Researchers in China have uncovered a surprisingly simple way to prevent myopia (nearsightedness). It’s far safer than surgery. It’s far cheaper than even eyeglasses. In fact, it’s free. And you won’t believe why the treatment’s not mandatory for all schoolchildren in the United States. I’ll tell you all about the new study published in the Journal of the American Medical Association in a moment. But first, let’s back up…
Myopia or near-sightedness means you can focus on objects close up, but you can’t clearly see objects in the distance. Overall, about 30 percent of all Americans — and as many as half of all children today — have myopia. The condition is even more common in China and East Asia. It usually first appears during the early years of schooling in children. But the eyeball continues to grow until about age 20 years, so the condition can have its onset any time before then.
Eye strain from reading, looking at TV and computer screens, and using cellphones makes the condition worse. Myopia can also develop later in life from severe eye strain or from medical conditions such as diabetes.
Most people with this condition simply resign themselves to wearing eyeglasses or contact lenses for the rest of their lives. Some people do opt for laser surgery. But few can afford it. (As you may recall, I recently shared a failed government prediction from 20 years ago that laser surgery would eliminate myopia!)
There is also a non-surgical option called corneal refractive therapy. The patient wears special contact lenses that slowly reshape the surface of the eye to help focus the light entering the eye from a distance.
But there is a much simpler way to deal with myopia.
Free, simple solution completely prevents common eyesight problems in children
It turns out — simple sunlight exposure helps prevent this common problem.
In the new study on myopia, researchers in China observed 1,900 first graders over three years. Half the students spent an extra 40 minutes during the school day doing outside activities. The researchers also encouraged the parents to give the children extra time outside in the evenings and weekends. The other half of the students didn’t receive the extra outdoor time. And the researchers didn’t encourage these parents to give their children more outside play time.
After three years, the students who spent more time outdoors each day had a 23 percent lower rate of developing myopia than the other students.
This new research came from Sun Yat Sen University of Guangzhou. Last month, I reported on research from the same Chinese university showing the benefits of carotenoids for preventing breast cancer.
Once again, China leads the pack
Again, I find it interesting they can accomplish this kind of important, observational research in China. But we can’t seem to get something similar going in the U.S. to really help school children.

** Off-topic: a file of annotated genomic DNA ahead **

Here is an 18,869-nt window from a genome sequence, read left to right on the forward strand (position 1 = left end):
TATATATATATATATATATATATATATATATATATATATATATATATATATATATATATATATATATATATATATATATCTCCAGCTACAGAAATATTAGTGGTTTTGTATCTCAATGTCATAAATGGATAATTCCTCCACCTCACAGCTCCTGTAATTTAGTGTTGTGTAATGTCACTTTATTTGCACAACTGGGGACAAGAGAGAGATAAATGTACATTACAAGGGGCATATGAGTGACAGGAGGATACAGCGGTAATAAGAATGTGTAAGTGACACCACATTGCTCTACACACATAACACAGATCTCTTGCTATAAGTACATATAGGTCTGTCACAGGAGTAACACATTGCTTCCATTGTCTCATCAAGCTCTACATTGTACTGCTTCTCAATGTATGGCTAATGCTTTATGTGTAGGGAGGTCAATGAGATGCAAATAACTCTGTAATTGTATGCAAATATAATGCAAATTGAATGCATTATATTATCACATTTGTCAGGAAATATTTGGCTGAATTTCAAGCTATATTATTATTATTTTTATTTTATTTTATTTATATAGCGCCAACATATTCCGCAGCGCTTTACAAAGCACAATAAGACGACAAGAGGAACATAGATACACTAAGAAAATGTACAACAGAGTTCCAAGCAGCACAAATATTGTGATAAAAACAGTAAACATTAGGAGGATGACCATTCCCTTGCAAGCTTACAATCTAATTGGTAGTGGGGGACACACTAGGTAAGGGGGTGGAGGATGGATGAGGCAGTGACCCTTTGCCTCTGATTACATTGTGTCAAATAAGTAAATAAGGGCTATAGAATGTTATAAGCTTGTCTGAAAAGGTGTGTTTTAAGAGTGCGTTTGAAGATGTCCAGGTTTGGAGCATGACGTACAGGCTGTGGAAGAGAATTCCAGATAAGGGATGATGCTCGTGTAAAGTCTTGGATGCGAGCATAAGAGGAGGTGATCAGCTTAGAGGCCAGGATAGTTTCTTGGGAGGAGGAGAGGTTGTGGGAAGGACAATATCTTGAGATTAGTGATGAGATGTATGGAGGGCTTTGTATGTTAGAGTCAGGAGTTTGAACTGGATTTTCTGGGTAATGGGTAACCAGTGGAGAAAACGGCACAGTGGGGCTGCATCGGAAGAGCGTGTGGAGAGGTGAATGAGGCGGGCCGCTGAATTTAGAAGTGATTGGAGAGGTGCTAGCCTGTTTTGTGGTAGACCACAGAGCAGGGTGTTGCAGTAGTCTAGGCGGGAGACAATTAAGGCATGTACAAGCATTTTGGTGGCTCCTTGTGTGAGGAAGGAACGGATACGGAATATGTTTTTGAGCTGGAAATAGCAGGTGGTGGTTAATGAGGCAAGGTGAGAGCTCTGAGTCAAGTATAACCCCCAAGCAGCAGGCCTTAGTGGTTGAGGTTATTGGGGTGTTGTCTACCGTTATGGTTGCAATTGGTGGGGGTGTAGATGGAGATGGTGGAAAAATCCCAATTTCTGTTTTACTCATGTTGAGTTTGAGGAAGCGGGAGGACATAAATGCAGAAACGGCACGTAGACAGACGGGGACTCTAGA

In fact, 10 years ago, I worked with the then-new Governor of Maryland, Martin O’Malley (now known — or perhaps not known — as a former Democratic candidate for President) on a health project with schoolchildren.
Governor O’Malley wanted to improve the nutrition and performance in school children in Baltimore City and throughout Maryland. He was really excited about some of our research showing how significantly nutrition can impact school performance. My colleagues and I found providing individualized nutritional supplements to school children could benefit students’ performance on academic testing.
By contrast, some charitable groups dump random, unused, surplus supplement supplies on schools to the great admiration and adulation of the mass market supplement industry. But we knew that sort of “one size fits all” approach wouldn’t work.
Instead, the key is to conduct a basic pencil-and-paper evaluation of each student’s nutritional needs using a simple questionnaire. Once complete, the questionnaire gave us a good overall picture of each student’s metabolic and nutritional make-up. So we could also make an individualized supplement plan.
We figured the schools could conduct the pencil-and-paper questionnaires. We would provide all the supplements.
The project was all set to launch in Baltimore City schools. We also planned to conduct the study at a sample suburban school in Fallston, Maryland. And we even had university student interns to work on the project from Georgetown University Medical School (where I serve as an Adjunct Professor).
We got the green light from Governor O’Malley, the local school administrators, and even the school nurses.
But then suddenly, they told us to stand down.
They pulled the plug on kids’ health with no explanation
It turns out the public school teachers themselves didn’t like the idea — for whatever reason.
Unlike us, they didn’t have to give any reason. But I suspect the teachers didn’t like the idea because it involved them having to do a little extra work.
So we found out who is really in charge of the public schools — not the students, parents, nurses, taxpayers, or even the Governor of that state! And we learned just how seriously they really take all the supposed concerns about school nutrition.
But unlike Joshua, they can’t stop the sun.
Thankfully, science won in China.
Clearly, kids need to spend more time outside in the sun. It will help prevent myopia. And all the extra vitamin D from the sun exposure will boost physical and mental health. Not to mention the mental, physical and spiritual benefits of just being outdoors.
So make sure your children and grandchildren spend plenty of time away from the television, computer, and cellphone screens — and spend more time in the great outdoors.
- “Effect of Time Spent Outdoors at School on the Development of Myopia Among Children in China,” Journal of the American Medical Association 2015;314(11):1142-1148: